16 Examples of a Great Geometric Logo

Posted on April 6, 2022 | Updated on April 6, 2022

Figuring out the best symbol to represent your business is a complicated process. You need something that speaks to who you are as a brand and also what you do. At the same time, you must stand out from the competition and come up with something users can easily remember and recognize like a geometric logo design. 

Most business owners understand the importance of a strong logo design. In a survey of small businesses, around 67% say they’d pay $500 or more for a great design. A logo is something that stays with your business throughout the life of your brand, so getting it right from the beginning is important. 

A Geometric logo mixes different shapes in interesting ways. The best way to learn what makes a good geometric logo is to study what others have already done. 

1. Red Cross

red cross geometric logo
Source: https://en.wikipedia.org/wiki/File:Flag_of_the_Red_Cross.svg

The Red Cross uses simple straight lines to create one of the most recognizable geometric logos of the century. It is also a vitally important logo and it matters that it is easily recognized because it signifies humanitarian workers trying to help others in war zones. In a nutshell, it means “don’t shoot.” The emblem is over 150 years old. 

2. Target

target geometric logo
Source: https://corporate.target.com/press/multimedia/b-roll-and-press-materials/target-logos

Target’s geometric logo takes on the simple circle and uses it to create a bullseye. The logo has several meanings, including that they hit the bullseye with products and pricing, but also refers to the name “Target” as in archery. It is a very simple logo that stays with customers. 

The logo first appeared back in 1962. Designers tried different variations over the years, but the red circles remain today’s most popular choice among consumers. 

3. Mastercard

mastercard geometric logo
Source: https://commons.wikimedia.org/wiki/File:Mastercard-logo.svg

The Mastercard logo typically features the wordmark underneath it. It resembles a Venn diagram with two overlapping circles in red and yellow. Where the two circles meet is displayed in orange. Most people see the overlapping circles as two halves of the world coming together and spending happening globally. 

4. London Underground

london underground geometric logo
Source: https://en.wikipedia.org/wiki/File:Underground.svg

London Underground uses its logo to mark where people can access the subway system and in advertising. It uses a red circle with the center filled in white. Across the circle is a rectangle with the word “underground.” The simple design grabs attention and the bright colors contrast sharply with surroundings. If you want a basic geometric logo design, this is one to model yours after.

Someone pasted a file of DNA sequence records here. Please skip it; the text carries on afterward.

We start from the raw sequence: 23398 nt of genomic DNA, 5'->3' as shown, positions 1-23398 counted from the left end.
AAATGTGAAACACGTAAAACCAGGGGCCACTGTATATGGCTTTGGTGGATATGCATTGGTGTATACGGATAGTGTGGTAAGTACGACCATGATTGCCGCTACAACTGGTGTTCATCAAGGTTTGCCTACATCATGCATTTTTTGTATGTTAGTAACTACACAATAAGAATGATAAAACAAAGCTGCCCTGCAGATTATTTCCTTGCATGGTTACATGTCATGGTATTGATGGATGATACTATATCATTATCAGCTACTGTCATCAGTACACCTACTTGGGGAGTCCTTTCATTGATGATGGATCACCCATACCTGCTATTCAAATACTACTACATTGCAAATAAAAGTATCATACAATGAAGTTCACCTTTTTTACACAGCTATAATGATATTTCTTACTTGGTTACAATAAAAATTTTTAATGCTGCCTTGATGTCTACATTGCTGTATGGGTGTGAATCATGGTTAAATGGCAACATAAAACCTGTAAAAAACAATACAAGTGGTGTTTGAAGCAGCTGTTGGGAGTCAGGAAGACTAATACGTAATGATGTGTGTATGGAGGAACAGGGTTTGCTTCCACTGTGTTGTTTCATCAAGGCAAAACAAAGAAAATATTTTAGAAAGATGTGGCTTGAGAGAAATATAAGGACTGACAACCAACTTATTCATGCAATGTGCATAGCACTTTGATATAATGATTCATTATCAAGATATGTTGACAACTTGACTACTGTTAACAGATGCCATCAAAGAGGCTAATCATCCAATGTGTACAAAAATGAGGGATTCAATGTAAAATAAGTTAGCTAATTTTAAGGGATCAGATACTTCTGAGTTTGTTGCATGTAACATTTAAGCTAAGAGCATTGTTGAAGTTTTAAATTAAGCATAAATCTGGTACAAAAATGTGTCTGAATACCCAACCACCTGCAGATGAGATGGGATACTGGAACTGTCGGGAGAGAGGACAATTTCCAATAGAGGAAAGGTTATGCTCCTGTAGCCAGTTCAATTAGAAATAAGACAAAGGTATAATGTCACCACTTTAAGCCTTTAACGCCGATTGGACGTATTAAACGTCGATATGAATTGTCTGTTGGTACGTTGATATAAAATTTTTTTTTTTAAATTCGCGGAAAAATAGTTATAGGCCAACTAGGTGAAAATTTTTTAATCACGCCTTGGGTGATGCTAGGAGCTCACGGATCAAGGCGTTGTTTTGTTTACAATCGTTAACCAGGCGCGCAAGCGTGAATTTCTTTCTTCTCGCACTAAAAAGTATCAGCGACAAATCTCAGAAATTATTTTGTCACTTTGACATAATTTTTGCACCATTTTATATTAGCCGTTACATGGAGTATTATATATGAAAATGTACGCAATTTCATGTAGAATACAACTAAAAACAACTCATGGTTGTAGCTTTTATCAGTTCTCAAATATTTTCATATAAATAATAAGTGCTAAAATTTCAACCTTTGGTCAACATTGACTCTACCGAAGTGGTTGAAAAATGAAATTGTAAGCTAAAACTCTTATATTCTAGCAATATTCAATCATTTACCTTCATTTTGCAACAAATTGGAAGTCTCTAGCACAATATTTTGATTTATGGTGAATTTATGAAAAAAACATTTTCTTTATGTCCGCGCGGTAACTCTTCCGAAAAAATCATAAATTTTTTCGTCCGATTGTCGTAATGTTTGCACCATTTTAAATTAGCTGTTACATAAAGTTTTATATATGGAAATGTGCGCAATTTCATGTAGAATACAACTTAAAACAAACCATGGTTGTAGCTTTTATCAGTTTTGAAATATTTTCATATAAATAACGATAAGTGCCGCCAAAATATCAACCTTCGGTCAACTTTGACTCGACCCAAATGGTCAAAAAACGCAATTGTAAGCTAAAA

5. Apple

apple geometric logo
Source: https://unsplash.com/s/photos/apple-logo

Apple’s logo proves you don’t have to go with anything overly complicated to make an impact on the world. Modern art uses simple shapes and we’re used to seeing those, so it isn’t too surprising to come across an apple outline with a bite out of it.

The logo works equally well in black, white, silver or with colors. The company has changed the logo only slightly over the years, sticking with the tried and true simplicity of a basic shape. The original idea behind the apple was inspired by Sir Isaac Newton. 

6. Mitsubishi

mitsubishi geometric logo
Source: https://en.wikipedia.org/wiki/File:Mitsubishi_logo.svg

Mitsubishi has an interesting three-point geometric logo. The name of the company refers to a three-diamond emblem and is a combination of the words “mitsu” and “hishi.” Mitsu means three and Hishi means diamond shape. The name literally means three diamonds, so the logo makes perfect sense. The symbol dates back to the company founder’s family crest. 

7. Adidas

adidas geometric logo
Source: https://www.adidas.com/us

Adidas’ logo has only undergone a few refinements, making it one of the most recognized geometric designs of today. The stripes symbolize variety. When the logo included leaves, they were to symbolize the three parts of the world the company serves (North America, Asia and Europe).

8. Spotify

spotify geometric logo
Source: https://storage.googleapis.com/pr-newsroom-wp/1/2018/11/Spotify_Logo_CMYK_Green.png

Spotify uses a circle with three WIFI symbol lines to signify you can stream music from their service. The company name appears to the side most of the time, but occasionally will not be in the image.